Pac-12: Damola Adeniji

Oregon State's receiver Kjos quits due to injuries

March, 10, 2010
Oregon State senior receiver Casey Kjos is ending his career due to injuries, the school announced Wednesday.

Kjos, who missed the 2007 season with a back injury, started three games in his career and caught 10 passes for 103 yards with one touchdown.

“It’s always disappointing when a player has to leave the sport due to injury,” coach Mike Riley said in a statement. “Casey has fought back injuries for a couple of seasons and I know it was a difficult decision for him to make. He has been a very committed and hard working player for Oregon State and we certainly wish him all the best.”

Said Kjos, “It was an extremely difficult decision not only due to the fact that I love this game, but that I love this team, love my teammates and love the coaches. I have been blessed and am very thankful for the opportunities Coach Riley and the other coaches have given me. There are no other coaches like them.”

Kjos is a two-time Pac-10 Conference All-Academic First Team selection and is on track to earn bachelor’s degrees in psychology and sociology in June, the school reported.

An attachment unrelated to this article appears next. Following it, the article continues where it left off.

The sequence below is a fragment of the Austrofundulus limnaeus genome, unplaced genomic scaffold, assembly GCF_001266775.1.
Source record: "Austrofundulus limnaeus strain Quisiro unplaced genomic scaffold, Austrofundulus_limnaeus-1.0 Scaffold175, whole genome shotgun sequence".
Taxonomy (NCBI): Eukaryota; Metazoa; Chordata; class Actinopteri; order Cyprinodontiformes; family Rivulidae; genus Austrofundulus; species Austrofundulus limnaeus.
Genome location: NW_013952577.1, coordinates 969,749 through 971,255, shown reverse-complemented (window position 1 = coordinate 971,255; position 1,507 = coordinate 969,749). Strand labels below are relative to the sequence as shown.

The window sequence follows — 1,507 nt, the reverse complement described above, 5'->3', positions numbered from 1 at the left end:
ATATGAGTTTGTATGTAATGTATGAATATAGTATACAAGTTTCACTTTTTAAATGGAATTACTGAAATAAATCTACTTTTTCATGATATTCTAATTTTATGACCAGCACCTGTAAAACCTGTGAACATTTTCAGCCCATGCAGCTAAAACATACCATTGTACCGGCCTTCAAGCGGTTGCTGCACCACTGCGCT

Kjos' departure and the graduation of Damola Adeniji means the Beavers lose two receivers from their 2009 depth chart. Seven receivers return, including James Rodgers, Geno Munoz, Jordan Bishop, Markus Wheaton, Darrell Catchings, Kevan Walker and Aaron Nichols.

Catchings, listed as a senior, is seeking a medical hardship redshirt after playing in just two games last year due to wrist and ankle injuries.

Pac-10 all-bowl team

January, 12, 2010
The Pac-10 bowl season didn't go well, but that doesn't mean you don't make an all-bowl team.

You may notice a lot of USC and UCLA players. You might remember that the LA schools posted the conference's only two wins.


QB Matt Barkley, USC: Barkley completed 27 of 37 throws for 350 yards with two touchdowns against Boston College in the Emerald Bowl. He also had two interceptions.

RB Toby Gerhart, Stanford: Against an Oklahoma defense ganging up on him, he rushed for 133 yards and two touchdowns on 32 carries in a Sun Bowl loss.

RB Stanley Havili, USC: He only rushed for 2 yards, but he also he caught six passes for 83 yards with two touchdowns.

WR Damian Williams, USC: He caught 12 passes for a season-high 189 yards.